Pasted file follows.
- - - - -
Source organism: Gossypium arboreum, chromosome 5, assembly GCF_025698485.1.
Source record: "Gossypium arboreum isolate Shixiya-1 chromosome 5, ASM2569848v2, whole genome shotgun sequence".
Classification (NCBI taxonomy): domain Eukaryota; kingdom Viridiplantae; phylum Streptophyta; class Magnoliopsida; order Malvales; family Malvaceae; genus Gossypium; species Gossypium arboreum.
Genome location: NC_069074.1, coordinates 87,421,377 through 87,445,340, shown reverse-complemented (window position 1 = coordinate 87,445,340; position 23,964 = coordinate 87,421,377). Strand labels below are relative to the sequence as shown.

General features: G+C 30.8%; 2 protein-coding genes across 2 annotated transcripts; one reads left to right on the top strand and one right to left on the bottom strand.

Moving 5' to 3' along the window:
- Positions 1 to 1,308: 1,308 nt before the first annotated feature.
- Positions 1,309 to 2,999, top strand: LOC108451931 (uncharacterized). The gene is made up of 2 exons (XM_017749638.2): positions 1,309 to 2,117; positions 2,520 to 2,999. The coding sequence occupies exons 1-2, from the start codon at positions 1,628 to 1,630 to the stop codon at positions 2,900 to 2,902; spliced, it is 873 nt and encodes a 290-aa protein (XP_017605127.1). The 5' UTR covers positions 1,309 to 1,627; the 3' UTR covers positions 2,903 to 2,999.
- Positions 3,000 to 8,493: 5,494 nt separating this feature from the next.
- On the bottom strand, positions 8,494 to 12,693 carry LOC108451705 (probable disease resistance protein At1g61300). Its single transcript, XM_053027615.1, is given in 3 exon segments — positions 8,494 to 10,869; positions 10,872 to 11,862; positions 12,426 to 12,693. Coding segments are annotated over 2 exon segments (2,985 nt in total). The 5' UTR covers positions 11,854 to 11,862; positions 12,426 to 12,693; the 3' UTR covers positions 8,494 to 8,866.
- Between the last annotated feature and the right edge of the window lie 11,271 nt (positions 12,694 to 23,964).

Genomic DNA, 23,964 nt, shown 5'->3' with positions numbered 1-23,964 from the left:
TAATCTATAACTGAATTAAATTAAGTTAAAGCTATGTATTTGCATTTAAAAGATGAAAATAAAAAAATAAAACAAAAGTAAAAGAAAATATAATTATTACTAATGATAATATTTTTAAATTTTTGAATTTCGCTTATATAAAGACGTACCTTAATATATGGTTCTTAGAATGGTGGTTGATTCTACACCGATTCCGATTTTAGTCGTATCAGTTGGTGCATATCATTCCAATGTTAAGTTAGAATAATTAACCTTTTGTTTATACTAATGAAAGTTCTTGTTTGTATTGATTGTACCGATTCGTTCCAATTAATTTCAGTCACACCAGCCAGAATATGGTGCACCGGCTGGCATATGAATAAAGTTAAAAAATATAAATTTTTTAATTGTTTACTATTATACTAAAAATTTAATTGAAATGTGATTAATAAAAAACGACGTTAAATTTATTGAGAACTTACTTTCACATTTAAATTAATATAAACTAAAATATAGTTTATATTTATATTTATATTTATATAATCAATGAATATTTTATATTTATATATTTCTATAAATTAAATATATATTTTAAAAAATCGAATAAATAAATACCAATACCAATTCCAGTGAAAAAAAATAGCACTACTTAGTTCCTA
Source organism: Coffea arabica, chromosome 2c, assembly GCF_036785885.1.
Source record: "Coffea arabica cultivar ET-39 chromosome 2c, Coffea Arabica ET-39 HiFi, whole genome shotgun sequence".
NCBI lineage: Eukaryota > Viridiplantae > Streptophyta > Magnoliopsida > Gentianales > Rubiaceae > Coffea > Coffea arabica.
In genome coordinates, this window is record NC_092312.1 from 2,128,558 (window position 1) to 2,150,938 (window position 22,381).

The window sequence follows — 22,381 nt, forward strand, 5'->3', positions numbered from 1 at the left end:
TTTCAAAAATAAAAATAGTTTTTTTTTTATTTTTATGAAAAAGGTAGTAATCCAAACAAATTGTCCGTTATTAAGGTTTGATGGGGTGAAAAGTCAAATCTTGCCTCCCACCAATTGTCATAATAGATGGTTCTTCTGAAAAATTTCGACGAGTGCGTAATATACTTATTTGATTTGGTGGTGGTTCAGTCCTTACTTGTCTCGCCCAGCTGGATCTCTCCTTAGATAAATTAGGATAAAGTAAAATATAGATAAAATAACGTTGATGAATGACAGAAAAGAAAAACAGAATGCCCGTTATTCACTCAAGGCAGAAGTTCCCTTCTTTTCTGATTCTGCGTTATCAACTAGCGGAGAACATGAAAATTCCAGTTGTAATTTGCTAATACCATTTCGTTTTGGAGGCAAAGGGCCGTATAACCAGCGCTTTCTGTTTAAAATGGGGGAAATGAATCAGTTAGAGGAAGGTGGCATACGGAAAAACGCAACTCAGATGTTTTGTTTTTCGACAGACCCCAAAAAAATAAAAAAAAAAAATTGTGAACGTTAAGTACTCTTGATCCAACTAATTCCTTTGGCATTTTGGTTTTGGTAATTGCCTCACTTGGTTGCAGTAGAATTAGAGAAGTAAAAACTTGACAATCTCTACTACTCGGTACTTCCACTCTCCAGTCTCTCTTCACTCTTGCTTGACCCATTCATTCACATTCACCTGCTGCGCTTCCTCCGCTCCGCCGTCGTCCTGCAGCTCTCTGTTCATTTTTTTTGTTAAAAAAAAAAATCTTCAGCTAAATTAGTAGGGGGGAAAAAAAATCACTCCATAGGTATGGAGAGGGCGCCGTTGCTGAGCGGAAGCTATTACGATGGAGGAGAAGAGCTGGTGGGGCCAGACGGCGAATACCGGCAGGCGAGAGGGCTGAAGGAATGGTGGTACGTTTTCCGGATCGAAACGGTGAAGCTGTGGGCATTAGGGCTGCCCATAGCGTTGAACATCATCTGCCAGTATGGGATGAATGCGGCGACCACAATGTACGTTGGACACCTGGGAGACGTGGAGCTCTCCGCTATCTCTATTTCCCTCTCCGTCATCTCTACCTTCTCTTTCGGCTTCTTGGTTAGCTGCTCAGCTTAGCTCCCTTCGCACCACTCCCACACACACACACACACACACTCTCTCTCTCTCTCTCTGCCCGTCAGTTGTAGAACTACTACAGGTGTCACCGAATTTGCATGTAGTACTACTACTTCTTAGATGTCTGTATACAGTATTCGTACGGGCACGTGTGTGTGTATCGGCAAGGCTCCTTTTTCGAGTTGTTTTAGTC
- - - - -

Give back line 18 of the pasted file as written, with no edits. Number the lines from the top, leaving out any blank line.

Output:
The window sequence follows — 22,381 nt, forward strand, 5'->3', positions numbered from 1 at the left end: